Clues to Treating Fragile X Come From Altered Gene Regulation Process

Clues to Treating Fragile X Come From Altered Gene Regulation Process
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Alterations in a genetic quality control mechanism due to loss of FMRP — fully known as fragile X mental retardation protein — may provide clues as to how healthy function might be restored to cells affected by fragile X syndrome.

The study detailing this finding, “Loss of the fragile X syndrome protein FMRP results in misregulation of nonsense-mediated mRNA decay,” was published in the journal Nature Cell Biology.

Although the loss of FMRP underlies fragile X syndrome, exactly how that loss leads to the genetic disorder remains a mystery.

To learn more, researchers from the University of Rochester School of Medicine and Dentistry, in New York, now examined how the deficiency in FMRP affected a cellular process called nonsense-mediated mRNA decay (NMD).

Cells use NMD as a form of genetic quality control. It provides a way to prevent the production of potentially damaging proteins from messenger RNA (mRNA) molecules. NMD also allows cells to fine-tune gene activity in order to flexibly adjust to changes in the environment and responses to stimuli.

Following up on pioneering studies into the role of NMD, the scientists found that this process is central to regulating genes that govern motor control and cognitive processes associated with attention, learning, and language — all of which are typically affected in people with fragile X.

The investigators discovered that, without FMRP present, NMD kicked into overdrive in cells. mRNA molecules normally held in check became unblocked, leading to over-production of their associated proteins.

“While NMD supports our cells in various ways, too much of it can upset a complex molecular balance that sustains the expression of genes and the creation of proteins,” Lynne Maquat, PhD, the study’s senior author and chair and professor in the department of biochemistry and biophysics at UR Medicine, said in a university press release.

Maquat is credited as the RNA biologist who discovered NMD.

“It is bad to have no NMD, but is also detrimental to have too much,” Maquat said.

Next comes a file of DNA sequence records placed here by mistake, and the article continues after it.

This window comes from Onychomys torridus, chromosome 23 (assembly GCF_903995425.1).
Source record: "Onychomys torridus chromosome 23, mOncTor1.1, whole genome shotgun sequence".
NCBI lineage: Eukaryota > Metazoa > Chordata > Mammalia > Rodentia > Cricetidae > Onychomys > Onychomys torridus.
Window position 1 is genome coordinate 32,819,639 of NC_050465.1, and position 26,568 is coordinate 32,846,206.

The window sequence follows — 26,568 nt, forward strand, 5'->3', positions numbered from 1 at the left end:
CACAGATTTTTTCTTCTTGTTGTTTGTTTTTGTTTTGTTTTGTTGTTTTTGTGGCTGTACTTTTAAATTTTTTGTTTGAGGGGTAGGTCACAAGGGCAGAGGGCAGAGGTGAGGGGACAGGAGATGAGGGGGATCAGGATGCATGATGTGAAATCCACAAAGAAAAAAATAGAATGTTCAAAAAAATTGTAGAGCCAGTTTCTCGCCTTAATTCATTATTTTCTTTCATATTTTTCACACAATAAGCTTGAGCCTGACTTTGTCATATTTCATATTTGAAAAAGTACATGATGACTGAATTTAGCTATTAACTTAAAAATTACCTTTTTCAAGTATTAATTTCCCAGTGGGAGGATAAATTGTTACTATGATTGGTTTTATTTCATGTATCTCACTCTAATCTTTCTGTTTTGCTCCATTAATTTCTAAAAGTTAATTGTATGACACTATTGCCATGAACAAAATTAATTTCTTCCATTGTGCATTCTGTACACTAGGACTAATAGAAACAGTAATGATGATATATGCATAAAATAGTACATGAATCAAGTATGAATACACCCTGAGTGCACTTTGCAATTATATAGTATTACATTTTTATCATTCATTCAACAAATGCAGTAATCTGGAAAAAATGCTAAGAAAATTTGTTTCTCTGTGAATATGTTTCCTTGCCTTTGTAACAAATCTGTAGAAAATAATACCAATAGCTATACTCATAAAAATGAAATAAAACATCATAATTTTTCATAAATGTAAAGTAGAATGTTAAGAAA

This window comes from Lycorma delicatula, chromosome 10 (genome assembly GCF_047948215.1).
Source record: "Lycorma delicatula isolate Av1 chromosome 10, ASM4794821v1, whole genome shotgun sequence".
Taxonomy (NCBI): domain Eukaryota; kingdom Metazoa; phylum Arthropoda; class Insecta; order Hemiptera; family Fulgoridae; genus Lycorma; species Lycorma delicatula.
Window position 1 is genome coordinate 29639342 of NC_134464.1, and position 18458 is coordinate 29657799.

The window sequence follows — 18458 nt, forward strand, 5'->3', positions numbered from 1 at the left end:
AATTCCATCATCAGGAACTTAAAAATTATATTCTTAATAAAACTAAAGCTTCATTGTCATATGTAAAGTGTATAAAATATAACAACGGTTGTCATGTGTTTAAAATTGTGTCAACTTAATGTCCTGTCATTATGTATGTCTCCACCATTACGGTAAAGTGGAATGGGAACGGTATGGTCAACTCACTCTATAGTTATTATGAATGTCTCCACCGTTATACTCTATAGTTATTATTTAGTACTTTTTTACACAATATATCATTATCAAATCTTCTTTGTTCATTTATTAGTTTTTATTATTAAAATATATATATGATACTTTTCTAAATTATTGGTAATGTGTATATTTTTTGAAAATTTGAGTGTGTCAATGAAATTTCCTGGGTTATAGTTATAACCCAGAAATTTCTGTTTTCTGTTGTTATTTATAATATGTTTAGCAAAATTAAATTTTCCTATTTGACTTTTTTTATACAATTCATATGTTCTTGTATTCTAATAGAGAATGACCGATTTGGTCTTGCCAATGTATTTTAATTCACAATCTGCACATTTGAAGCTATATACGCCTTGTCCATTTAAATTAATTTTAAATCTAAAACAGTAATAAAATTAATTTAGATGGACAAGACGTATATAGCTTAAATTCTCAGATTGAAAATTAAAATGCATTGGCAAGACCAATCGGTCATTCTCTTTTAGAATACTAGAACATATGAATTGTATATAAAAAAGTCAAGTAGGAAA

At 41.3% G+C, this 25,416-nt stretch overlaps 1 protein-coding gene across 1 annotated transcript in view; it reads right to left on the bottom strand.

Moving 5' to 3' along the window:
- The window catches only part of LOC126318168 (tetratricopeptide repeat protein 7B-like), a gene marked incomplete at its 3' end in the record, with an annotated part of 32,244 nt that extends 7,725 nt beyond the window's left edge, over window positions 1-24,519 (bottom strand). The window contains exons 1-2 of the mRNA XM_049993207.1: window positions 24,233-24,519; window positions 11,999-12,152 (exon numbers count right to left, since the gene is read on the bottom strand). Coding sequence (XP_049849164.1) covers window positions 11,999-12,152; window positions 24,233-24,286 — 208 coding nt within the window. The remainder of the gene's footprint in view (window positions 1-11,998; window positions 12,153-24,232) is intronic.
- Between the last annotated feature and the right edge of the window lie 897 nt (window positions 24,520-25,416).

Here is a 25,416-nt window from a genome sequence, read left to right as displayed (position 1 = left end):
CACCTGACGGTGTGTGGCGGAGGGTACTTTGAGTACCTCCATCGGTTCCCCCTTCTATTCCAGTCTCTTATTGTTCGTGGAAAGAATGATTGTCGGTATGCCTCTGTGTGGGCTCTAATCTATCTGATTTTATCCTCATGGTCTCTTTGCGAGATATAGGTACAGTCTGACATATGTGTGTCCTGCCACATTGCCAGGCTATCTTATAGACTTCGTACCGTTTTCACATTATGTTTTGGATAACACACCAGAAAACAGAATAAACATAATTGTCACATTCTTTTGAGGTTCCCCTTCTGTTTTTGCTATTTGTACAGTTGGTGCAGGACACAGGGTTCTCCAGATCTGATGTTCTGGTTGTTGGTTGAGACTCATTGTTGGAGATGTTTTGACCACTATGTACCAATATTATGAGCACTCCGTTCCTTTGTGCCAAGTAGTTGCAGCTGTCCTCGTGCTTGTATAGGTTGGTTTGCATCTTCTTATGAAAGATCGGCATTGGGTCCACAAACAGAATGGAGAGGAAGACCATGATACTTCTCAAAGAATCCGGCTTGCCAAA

Using induced pluripotent stem cells (iPSCs) from individuals with fragile X, the researchers found, however, that they could restore some of the cells’ neurological functions. The team did this by using certain small molecules capable of limiting NMD.

Of note, iPSCs can develop into any type of human cell and are derived from skin or blood cells that have been reprogrammed back into an embryonic-like state.

“Our mechanistic studies reveal that many molecular abnormalities in FMRP-deficient cells are attributable—either directly or indirectly—to misregulated NMD,” the investigators wrote.

The team now is seeking to understand the relationship between NMD and fragile X syndrome throughout development, using a mouse model of the disorder. The goal is to learn how much NMD overdrive occurs in various stages of life, all the way from in utero, or in the womb before birth, through adulthood. Certain compounds will be tested to see whether they can restore NMD to healthy levels at these stages.

NMD is not the only process affected by FMRP. Past research has identified roles for the protein in chaperoning mRNA to specific sites within cells, where translation from mRNA to protein occurs. Some of these proteins regulate gene activity, while others play a role in mRNA editing.

At first glance, it may appear that adding NMD to the mix further complicates the picture of how fragile X syndrome arises. But Michael Tranfaglia, MD, the medical director and co-founder of the Fragile X Research Foundation (FRAXA), which partly funded this project, sees this discovery more as a unification of past findings.

The diverse roles played by FMRP targets “are all just different facets of the complex process that cells use to turn the genetic code into the protein building blocks of life,” Tranfaglia said in an email reply.

“The changes caused by the Fragile X mutation are relatively subtle, and potentially reversible, and the targets for fixing NMD may be quite similar to some of the other drug targets we have already identified,” Tranfaglia said. “This new research will help guide us in choosing the optimal treatments to restore proper function to Fragile X cells.”

Forest Ray received his PhD in systems biology from Columbia University, where he developed tools to match drug side effects to other diseases. He has since worked as a journalist and science writer, covering topics from rare diseases to the intersection between environmental science and social justice. He currently lives in Long Beach, California.
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José is a science news writer with a PhD in Neuroscience from Universidade of Porto, in Portugal. He has also studied Biochemistry at Universidade do Porto and was a postdoctoral associate at Weill Cornell Medicine, in New York, and at The University of Western Ontario in London, Ontario, Canada. His work has ranged from the association of central cardiovascular and pain control to the neurobiological basis of hypertension, and the molecular pathways driving Alzheimer’s disease.
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Forest Ray received his PhD in systems biology from Columbia University, where he developed tools to match drug side effects to other diseases. He has since worked as a journalist and science writer, covering topics from rare diseases to the intersection between environmental science and social justice. He currently lives in Long Beach, California.
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